By Geri Stengel
Only 40% of adults in the United States with disabilities in their prime working years (ages 25-54) have a job, compared to 79% of all prime-age adults, according to the Brookings Institute, a nonprofit public policy organization dedicated to helping solve problems facing society. The conventional working environment can pose barriers to employment for people with disabilities. Liz Johnson, managing director and cofounder of The Ability People, a United-Kingdom based social enterprise, postulates that normalizing working from home opens the door to more people with disabilities to work. The company is a recruitment and consultancy firm that specializes in empowering people with disabilities.
Johnson was born with a form of cerebral palsy that paralyzed the right side of her body. She is a three-time Paralympic medalist — including gold in Beijing — media commentator, and expert on “disability inclusion” in the workplace. Her cofounder, Steve Carter, is a recruitment professional with more than 30 years of experience across the U.K., Ireland, Asia, and Australia.
They viewed the underemployment of people with disabilities from two different perspectives. She wanted to understand why the employment percentage has remained stubbornly low. He was frustrated that talent pools weren’t diverse enough. They thought that the recruitment industry’s model might be broken. However, they came to realize that it was a lack of understanding, education, and exposure that results in people making comfortable hiring choices and overlooking talent pools of difference. “Why is it that they [people with disabilities] have to go above and beyond or be extraordinary to get opportunities?” wondered Johnson.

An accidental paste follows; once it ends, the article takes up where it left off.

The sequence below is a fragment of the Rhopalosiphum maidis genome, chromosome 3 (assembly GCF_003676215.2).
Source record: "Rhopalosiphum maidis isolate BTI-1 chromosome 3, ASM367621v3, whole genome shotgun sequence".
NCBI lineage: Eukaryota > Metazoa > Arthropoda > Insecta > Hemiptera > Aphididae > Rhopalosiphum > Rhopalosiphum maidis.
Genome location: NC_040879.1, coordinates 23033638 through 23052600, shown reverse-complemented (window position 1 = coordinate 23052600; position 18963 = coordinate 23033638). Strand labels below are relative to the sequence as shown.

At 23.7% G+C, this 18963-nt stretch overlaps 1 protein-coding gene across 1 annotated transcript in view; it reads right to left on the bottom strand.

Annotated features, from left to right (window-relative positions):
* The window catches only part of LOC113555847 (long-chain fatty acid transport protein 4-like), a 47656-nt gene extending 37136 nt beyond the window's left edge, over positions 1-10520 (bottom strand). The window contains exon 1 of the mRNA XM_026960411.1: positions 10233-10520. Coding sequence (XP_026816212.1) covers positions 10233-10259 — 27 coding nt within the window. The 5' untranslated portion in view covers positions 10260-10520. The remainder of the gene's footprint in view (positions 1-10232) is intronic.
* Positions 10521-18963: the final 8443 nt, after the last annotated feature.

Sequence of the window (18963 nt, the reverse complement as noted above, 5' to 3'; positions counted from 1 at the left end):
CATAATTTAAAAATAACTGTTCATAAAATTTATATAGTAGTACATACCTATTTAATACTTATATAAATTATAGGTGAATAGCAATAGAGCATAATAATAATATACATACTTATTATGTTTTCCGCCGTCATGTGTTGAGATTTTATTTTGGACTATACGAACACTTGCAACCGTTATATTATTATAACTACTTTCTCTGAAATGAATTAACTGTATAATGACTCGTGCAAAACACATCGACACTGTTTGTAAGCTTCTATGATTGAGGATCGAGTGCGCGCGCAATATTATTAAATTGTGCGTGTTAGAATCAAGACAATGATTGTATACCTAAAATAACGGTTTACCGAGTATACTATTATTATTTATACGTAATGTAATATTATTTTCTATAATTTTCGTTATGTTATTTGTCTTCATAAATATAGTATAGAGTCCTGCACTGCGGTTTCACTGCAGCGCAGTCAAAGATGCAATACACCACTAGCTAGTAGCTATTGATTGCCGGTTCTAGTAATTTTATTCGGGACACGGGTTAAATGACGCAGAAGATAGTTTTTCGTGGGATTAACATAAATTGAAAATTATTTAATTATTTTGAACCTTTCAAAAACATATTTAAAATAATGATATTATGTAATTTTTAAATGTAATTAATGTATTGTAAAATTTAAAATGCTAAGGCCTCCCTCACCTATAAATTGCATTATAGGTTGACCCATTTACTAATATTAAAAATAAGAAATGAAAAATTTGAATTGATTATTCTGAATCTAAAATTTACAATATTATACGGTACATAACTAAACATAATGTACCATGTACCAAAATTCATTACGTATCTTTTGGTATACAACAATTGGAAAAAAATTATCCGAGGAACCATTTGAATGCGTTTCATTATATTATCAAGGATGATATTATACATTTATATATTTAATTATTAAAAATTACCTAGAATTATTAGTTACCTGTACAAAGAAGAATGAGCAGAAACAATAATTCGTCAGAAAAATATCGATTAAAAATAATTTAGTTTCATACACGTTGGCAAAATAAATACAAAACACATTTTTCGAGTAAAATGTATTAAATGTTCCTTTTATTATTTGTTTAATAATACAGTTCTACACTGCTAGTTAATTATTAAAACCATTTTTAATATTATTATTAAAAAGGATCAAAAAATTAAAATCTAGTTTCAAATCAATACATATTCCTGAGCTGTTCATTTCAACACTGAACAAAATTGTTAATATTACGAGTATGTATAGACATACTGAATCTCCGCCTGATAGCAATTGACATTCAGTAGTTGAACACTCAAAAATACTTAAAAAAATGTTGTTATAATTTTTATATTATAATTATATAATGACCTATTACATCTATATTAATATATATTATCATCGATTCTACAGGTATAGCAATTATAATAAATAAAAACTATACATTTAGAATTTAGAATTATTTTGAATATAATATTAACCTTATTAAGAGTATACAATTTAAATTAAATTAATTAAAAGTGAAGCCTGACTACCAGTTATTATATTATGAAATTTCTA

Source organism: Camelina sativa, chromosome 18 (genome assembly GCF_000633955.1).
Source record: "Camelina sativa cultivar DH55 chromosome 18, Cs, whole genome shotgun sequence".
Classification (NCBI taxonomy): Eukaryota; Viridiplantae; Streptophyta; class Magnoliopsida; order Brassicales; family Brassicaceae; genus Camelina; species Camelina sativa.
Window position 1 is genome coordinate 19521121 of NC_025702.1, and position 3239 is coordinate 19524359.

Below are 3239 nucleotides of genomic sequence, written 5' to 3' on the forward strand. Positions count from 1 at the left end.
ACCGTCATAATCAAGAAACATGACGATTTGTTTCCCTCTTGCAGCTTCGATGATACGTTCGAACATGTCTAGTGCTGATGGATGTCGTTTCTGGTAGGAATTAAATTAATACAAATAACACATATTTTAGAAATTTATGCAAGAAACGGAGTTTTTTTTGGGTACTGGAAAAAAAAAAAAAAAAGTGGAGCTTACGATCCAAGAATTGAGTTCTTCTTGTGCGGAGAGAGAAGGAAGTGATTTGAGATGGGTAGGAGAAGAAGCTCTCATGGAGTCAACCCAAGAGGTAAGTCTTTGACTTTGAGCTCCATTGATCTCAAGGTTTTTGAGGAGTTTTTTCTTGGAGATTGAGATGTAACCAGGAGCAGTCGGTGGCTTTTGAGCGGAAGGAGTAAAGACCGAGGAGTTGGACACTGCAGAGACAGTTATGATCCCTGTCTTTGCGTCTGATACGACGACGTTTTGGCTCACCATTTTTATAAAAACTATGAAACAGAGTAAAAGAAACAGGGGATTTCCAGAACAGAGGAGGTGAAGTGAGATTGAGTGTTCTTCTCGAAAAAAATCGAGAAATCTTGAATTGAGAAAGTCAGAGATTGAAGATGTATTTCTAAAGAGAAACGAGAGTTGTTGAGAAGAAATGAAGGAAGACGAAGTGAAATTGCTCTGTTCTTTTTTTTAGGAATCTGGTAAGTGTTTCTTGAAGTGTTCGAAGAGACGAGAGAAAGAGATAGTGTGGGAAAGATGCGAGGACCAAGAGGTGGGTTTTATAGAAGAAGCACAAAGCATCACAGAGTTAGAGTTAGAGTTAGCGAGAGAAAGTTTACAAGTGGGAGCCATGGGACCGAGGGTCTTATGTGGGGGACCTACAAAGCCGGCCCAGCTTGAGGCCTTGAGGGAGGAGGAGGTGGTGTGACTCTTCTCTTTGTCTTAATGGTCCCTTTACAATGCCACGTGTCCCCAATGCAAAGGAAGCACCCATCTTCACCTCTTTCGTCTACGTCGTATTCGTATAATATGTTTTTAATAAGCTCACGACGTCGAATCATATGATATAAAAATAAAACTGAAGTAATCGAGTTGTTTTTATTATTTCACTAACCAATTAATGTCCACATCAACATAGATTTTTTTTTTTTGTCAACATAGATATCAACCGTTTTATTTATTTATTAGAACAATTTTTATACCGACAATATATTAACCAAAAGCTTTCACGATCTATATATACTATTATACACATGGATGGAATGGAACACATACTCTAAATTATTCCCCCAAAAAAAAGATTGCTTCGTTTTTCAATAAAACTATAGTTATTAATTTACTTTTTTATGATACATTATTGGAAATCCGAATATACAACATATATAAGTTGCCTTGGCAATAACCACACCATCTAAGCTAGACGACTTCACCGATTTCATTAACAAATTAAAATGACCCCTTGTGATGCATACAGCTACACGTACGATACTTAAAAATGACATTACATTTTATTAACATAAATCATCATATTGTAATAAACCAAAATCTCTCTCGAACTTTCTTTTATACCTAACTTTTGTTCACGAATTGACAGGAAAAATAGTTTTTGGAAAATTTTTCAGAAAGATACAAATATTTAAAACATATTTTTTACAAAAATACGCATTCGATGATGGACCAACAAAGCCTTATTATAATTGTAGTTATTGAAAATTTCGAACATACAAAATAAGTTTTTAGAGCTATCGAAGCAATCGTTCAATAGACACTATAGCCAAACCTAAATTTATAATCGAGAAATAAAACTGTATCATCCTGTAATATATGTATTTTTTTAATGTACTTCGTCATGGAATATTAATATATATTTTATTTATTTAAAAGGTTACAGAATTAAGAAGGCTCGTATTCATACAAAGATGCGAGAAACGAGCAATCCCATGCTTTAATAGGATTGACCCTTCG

People know that diversity and inclusion is not just the right thing to do. Diversity improves financial performance, sharpens problem-solving abilities, and enhances creativity and innovation. Lots of initiatives try to close the gap between men and women, whites and minorities, straight people and LGBTQ, and so on. However, by approaching each demographic separately, we pit one group against the other. “If we look at diversity and inclusion as a whole, we normalize difference as a whole, we push authentic inclusion,” said Johnson. Concentrate on looking for the best person for the role, not on meeting quotas. “Focus on inclusion and you’ll naturally get diversity,” said Johnson.
The 14-person Ability People team ranges in age from 24 to 55 years of age, from people with higher education degrees to those with none. The staff includes parents, people with no children, people with a variety of abilities, and different sexual orientations. Johnson and Carter looked for the best people and ended up with authentic inclusion.
With the majority of work now being done from home, managers are seeing that working from home is possible. Before the pandemic, it was difficult to understand how telecommuting would work, commented Johnson. A silver lining to the crisis is that managers see that working from home doesn’t have to be isolating and distracting. It can be efficient and strengthen culture. Managers are seeing how working from home makes work more accessible. Getting dressed and ready for work can be far more time consuming for people with disabilities, adding hours to their days. Commuting can be difficult, complicated, and, sometimes, even dangerous. Remote work alleviates these additional stressors.
Working from home isn’t just a great thing for people with disabilities; it’s good for working parents or people with care giving responsibilities. Working from a home office can be a reasonable accommodation under the Americans with Disabilities Act (ADA). People can design their work environment to suit their needs and dress in more comfortable clothing. This enables higher productivity and job satisfaction.
Originally posted on Forbes